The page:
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Article: An ex vivo study of arrested primary teeth caries with silver diamine fluoride therapy

TitleAn ex vivo study of arrested primary teeth caries with silver diamine fluoride therapy
Authors
Issue Date2014
PublisherElsevier Ltd. The Journal's web site is located at http://www.elsevier.com/locate/jdent
Citation
Journal of Dentistry, 2014, v. 42 n. 4, p. 395-402 How to Cite?
AbstractOBJECTIVES: This ex vivo study compared the physico-chemical structural differences between primary carious teeth biannually treated with silver diamine fluoride (SDF) and carious teeth without such treatment. METHOD: Twelve carious primary upper-central incisors were collected from 6-year-old children. Six teeth had arrested caries after 24-month biannual SDF applications and 6 had active caries when there was no topical fluoride treatment. The mineral density, elemental contents, surface morphology, and crystal characteristics were assessed by micro-computed tomography (micro-CT), energy-dispersive X-ray spectrometry (EDX), scanning electron microscopy (SEM), and transmission electron microscopy (TEM). RESULTS: Micro-CT examination revealed a superficial opaque band approximately 150μm on the arrested cavitated dentinal lesion. This band was limited in the active carious lesion. EDX examination detected a higher intensity of calcium and phosphate of 150μm in the surface zone than in the inner zone, but this zone was restricted in the active cavitated dentinal lesion. SEM examination indicated that the collagens were protected from being exposed in the arrested cavitated dentinal lesion, but were exposed in the active cavitated dentinal lesion. TEM examination suggested that remineralised hydroxyapatites were well aligned in the arrested cavitated dentinal lesion, while those in the active cavitated dentinal lesion indicated a random apatite arrangement. CONCLUSIONS: A highly remineralised zone rich in calcium and phosphate was found on the arrested cavitated dentinal lesion of primary teeth with an SDF application. The collagens were protected from being exposed in the arrested cavitated dentinal lesion. CLINICAL SIGNIFICANCE: Clinical SDF application positively influences dentine remineralisation.
Persistent Identifierhttp://hdl.handle.net/10722/196262
ISSN
2015 Impact Factor: 3.109
2015 SCImago Journal Rankings: 1.029
ISI Accession Number ID

 

DC FieldValueLanguage
dc.contributor.authorMei, L-
dc.contributor.authorIto, L-
dc.contributor.authorCao, Y-
dc.contributor.authorLo, ECM-
dc.contributor.authorLi, QL-
dc.contributor.authorChu, CH-
dc.date.accessioned2014-04-01T04:47:37Z-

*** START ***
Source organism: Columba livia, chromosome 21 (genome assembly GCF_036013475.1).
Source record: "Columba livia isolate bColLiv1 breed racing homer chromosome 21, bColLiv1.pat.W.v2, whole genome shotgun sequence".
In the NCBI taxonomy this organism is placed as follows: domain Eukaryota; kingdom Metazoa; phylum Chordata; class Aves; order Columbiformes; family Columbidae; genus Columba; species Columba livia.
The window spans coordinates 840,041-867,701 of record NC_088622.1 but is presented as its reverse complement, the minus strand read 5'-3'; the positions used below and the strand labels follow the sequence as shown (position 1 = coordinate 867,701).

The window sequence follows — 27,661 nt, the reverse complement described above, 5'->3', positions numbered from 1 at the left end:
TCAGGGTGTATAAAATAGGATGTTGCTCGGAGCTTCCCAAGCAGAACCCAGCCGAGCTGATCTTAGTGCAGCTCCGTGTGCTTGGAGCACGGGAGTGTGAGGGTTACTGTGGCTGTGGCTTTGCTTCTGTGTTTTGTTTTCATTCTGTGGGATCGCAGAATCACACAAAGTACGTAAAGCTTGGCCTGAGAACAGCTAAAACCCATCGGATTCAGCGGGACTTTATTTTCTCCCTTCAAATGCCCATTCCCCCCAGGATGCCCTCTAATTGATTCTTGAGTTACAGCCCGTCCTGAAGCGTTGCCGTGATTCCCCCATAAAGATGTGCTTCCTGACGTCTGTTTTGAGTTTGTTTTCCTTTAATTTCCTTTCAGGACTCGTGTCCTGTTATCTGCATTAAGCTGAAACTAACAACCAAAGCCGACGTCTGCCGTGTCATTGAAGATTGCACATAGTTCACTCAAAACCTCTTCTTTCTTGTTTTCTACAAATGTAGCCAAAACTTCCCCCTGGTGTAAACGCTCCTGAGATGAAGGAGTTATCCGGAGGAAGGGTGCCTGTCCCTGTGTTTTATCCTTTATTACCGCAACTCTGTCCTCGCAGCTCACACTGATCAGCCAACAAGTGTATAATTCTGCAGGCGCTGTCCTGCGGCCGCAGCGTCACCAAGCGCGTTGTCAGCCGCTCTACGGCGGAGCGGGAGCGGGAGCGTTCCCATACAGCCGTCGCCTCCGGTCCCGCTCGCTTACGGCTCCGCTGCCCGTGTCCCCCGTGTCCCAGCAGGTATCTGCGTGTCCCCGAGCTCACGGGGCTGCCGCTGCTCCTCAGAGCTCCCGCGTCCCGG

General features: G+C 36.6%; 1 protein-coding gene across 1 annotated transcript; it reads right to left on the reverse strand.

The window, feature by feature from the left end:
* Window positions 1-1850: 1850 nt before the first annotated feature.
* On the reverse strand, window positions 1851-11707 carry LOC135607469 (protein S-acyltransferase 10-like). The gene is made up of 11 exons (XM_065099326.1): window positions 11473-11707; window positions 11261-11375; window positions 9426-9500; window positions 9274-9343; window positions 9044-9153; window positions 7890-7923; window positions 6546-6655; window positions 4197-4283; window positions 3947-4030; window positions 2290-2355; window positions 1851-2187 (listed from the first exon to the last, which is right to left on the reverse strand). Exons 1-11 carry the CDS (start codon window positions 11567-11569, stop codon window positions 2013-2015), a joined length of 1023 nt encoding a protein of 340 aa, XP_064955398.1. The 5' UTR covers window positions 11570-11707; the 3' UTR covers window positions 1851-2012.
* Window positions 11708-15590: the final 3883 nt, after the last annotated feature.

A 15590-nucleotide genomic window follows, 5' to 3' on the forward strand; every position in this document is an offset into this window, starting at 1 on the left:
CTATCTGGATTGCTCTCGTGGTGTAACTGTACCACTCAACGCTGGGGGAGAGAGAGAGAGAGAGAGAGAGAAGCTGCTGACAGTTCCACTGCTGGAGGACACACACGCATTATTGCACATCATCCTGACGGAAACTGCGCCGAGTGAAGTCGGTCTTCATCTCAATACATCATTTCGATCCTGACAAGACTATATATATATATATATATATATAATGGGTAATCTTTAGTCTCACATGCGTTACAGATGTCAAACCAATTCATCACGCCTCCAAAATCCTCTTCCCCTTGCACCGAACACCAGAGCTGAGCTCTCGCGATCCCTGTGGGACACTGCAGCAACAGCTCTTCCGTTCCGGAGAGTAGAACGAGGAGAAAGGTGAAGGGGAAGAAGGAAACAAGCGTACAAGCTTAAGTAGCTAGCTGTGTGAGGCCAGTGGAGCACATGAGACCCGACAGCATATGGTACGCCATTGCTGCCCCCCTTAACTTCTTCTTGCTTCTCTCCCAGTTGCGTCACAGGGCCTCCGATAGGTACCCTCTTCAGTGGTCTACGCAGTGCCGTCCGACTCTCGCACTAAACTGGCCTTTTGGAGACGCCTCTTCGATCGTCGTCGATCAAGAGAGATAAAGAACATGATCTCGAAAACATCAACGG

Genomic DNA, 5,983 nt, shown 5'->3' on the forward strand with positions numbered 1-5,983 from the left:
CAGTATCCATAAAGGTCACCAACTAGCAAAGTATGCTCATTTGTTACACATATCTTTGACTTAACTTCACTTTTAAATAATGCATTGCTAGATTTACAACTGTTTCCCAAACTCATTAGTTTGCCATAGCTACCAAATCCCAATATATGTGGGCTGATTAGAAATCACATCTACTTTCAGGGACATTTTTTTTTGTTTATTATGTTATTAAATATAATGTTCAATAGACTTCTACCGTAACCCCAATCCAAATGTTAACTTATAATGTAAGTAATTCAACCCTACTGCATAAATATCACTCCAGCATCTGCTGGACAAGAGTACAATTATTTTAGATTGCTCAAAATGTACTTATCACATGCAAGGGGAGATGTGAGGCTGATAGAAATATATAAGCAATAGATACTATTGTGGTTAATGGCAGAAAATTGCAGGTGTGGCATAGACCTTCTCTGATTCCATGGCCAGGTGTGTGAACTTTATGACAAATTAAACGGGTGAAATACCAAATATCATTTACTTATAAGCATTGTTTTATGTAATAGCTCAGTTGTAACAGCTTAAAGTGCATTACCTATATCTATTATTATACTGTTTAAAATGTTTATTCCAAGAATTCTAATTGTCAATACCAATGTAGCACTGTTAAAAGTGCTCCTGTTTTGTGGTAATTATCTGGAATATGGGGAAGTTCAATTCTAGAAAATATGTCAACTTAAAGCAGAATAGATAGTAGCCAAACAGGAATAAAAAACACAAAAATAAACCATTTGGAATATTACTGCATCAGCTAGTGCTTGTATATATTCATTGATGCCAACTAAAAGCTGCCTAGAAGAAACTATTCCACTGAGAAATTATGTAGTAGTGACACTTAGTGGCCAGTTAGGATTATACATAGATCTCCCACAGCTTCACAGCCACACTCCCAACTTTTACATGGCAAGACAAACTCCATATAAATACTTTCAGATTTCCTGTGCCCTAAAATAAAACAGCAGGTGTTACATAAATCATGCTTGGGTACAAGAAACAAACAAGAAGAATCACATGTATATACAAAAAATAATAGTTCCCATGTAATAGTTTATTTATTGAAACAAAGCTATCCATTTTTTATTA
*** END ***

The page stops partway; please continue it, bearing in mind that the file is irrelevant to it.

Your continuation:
dc.date.available2014-04-01T04:47:37Z-
dc.date.issued2014-
dc.identifier.citationJournal of Dentistry, 2014, v. 42 n. 4, p. 395-402-
dc.identifier.issn0300-5712-
dc.identifier.urihttp://hdl.handle.net/10722/196262-
dc.description.abstractOBJECTIVES: This ex vivo study compared the physico-chemical structural differences between primary carious teeth biannually treated with silver diamine fluoride (SDF) and carious teeth without such treatment. METHOD: Twelve carious primary upper-central incisors were collected from 6-year-old children. Six teeth had arrested caries after 24-month biannual SDF applications and 6 had active caries when there was no topical fluoride treatment. The mineral density, elemental contents, surface morphology, and crystal characteristics were assessed by micro-computed tomography (micro-CT), energy-dispersive X-ray spectrometry (EDX), scanning electron microscopy (SEM), and transmission electron microscopy (TEM). RESULTS: Micro-CT examination revealed a superficial opaque band approximately 150μm on the arrested cavitated dentinal lesion. This band was limited in the active carious lesion. EDX examination detected a higher intensity of calcium and phosphate of 150μm in the surface zone than in the inner zone, but this zone was restricted in the active cavitated dentinal lesion. SEM examination indicated that the collagens were protected from being exposed in the arrested cavitated dentinal lesion, but were exposed in the active cavitated dentinal lesion. TEM examination suggested that remineralised hydroxyapatites were well aligned in the arrested cavitated dentinal lesion, while those in the active cavitated dentinal lesion indicated a random apatite arrangement. CONCLUSIONS: A highly remineralised zone rich in calcium and phosphate was found on the arrested cavitated dentinal lesion of primary teeth with an SDF application. The collagens were protected from being exposed in the arrested cavitated dentinal lesion. CLINICAL SIGNIFICANCE: Clinical SDF application positively influences dentine remineralisation.-
dc.languageeng-
dc.publisherElsevier Ltd. The Journal's web site is located at http://www.elsevier.com/locate/jdent-
dc.relation.ispartofJournal of Dentistry-
dc.titleAn ex vivo study of arrested primary teeth caries with silver diamine fluoride therapyen_US
dc.typeArticleen_US
dc.identifier.emailMei, L: mei1123@hku.hk-
dc.identifier.emailLo, ECM: hrdplcm@hkucc.hku.hk-
dc.identifier.emailChu, CH: chchu@hku.hk-
dc.description.naturelink_to_OA_fulltext-
dc.identifier.doi10.1016/j.jdent.2013.12.007-
dc.identifier.pmid24373856-
dc.identifier.hkuros228375-
dc.identifier.hkuros228357-
dc.identifier.volume42-
dc.identifier.issue4-
dc.identifier.spage395-
dc.identifier.epage402-
dc.identifier.isiWOS:000333458400003-
dc.publisher.placeUnited Kingdom-

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